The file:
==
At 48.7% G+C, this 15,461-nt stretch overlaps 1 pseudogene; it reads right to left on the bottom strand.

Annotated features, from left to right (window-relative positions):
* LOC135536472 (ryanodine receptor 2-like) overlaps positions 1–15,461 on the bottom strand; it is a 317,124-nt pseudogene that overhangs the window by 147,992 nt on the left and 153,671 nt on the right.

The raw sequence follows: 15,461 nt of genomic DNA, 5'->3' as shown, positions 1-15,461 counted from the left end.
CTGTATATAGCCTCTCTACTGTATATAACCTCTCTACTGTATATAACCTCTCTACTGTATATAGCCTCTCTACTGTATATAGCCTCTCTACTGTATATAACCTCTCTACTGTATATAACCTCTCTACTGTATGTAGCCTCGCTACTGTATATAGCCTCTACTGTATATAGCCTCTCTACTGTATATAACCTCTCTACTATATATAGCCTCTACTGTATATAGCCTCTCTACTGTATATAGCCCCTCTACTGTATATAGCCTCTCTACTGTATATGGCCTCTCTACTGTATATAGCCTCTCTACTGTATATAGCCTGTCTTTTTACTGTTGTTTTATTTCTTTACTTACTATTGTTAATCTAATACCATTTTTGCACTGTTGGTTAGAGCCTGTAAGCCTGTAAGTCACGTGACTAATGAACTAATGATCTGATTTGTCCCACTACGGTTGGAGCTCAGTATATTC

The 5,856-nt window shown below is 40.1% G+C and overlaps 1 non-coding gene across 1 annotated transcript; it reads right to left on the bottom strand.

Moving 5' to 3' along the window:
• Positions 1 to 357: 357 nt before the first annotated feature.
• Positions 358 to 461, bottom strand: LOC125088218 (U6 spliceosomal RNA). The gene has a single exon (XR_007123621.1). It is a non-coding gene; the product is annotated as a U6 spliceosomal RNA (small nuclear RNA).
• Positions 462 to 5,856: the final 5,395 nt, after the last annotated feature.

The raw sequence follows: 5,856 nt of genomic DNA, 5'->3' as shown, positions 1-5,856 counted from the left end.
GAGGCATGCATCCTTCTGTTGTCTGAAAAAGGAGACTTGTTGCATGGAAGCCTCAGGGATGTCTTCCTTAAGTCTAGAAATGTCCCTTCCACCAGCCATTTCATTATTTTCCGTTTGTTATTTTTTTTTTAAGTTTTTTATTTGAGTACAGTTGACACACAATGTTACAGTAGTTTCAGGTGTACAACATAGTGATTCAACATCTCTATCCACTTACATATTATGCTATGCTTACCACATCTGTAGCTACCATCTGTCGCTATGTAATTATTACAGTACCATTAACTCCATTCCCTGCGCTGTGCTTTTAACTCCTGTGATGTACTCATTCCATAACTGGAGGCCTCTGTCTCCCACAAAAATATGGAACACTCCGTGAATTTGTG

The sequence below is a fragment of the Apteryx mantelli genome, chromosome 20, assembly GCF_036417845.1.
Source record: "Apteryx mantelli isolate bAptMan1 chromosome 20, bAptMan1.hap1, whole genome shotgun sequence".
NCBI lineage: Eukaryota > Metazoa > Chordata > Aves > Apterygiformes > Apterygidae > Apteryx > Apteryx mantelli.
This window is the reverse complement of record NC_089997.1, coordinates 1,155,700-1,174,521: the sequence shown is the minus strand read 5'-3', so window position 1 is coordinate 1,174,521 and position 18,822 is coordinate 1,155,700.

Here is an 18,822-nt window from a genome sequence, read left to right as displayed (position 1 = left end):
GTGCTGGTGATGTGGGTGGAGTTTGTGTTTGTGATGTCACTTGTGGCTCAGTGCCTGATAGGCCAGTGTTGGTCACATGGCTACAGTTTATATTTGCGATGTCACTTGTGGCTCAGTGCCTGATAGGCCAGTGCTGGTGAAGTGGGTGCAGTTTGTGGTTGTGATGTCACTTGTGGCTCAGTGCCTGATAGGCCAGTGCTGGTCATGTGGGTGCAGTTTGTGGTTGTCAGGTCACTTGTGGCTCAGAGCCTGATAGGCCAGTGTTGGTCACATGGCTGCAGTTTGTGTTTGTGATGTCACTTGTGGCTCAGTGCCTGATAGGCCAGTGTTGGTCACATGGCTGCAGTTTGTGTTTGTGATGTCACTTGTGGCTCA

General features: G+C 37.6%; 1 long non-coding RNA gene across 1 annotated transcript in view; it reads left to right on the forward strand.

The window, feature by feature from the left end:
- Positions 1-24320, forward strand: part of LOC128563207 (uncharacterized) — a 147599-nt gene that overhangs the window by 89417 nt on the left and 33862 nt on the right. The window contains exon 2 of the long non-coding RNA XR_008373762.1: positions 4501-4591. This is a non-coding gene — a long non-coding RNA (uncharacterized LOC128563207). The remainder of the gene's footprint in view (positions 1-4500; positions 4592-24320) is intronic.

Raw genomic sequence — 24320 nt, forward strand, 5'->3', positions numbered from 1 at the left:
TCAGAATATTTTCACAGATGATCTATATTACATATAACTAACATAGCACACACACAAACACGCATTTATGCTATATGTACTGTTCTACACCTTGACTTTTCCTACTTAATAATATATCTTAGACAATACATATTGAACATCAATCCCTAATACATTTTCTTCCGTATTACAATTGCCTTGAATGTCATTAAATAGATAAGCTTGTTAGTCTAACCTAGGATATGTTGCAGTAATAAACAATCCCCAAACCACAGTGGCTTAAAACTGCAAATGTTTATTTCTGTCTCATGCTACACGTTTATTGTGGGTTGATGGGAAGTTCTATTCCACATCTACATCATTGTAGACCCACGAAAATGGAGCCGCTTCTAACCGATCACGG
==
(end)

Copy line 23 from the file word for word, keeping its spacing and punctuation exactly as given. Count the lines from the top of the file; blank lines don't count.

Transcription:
TCAGAATATTTTCACAGATGATCTATATTACATATAACTAACATAGCACACACACAAACACGCATTTATGCTATATGTACTGTTCTACACCTTGACTTTTCCTACTTAATAATATATCTTAGACAATACATATTGAACATCAATCCCTAATACATTTTCTTCCGTATTACAATTGCCTTGAATGTCATTAAATAGATAAGCTTGTTAGTCTAACCTAGGATATGTTGCAGTAATAAACAATCCCCAAACCACAGTGGCTTAAAACTGCAAATGTTTATTTCTGTCTCATGCTACACGTTTATTGTGGGTTGATGGGAAGTTCTATTCCACATCTACATCATTGTAGACCCACGAAAATGGAGCCGCTTCTAACCGATCACGG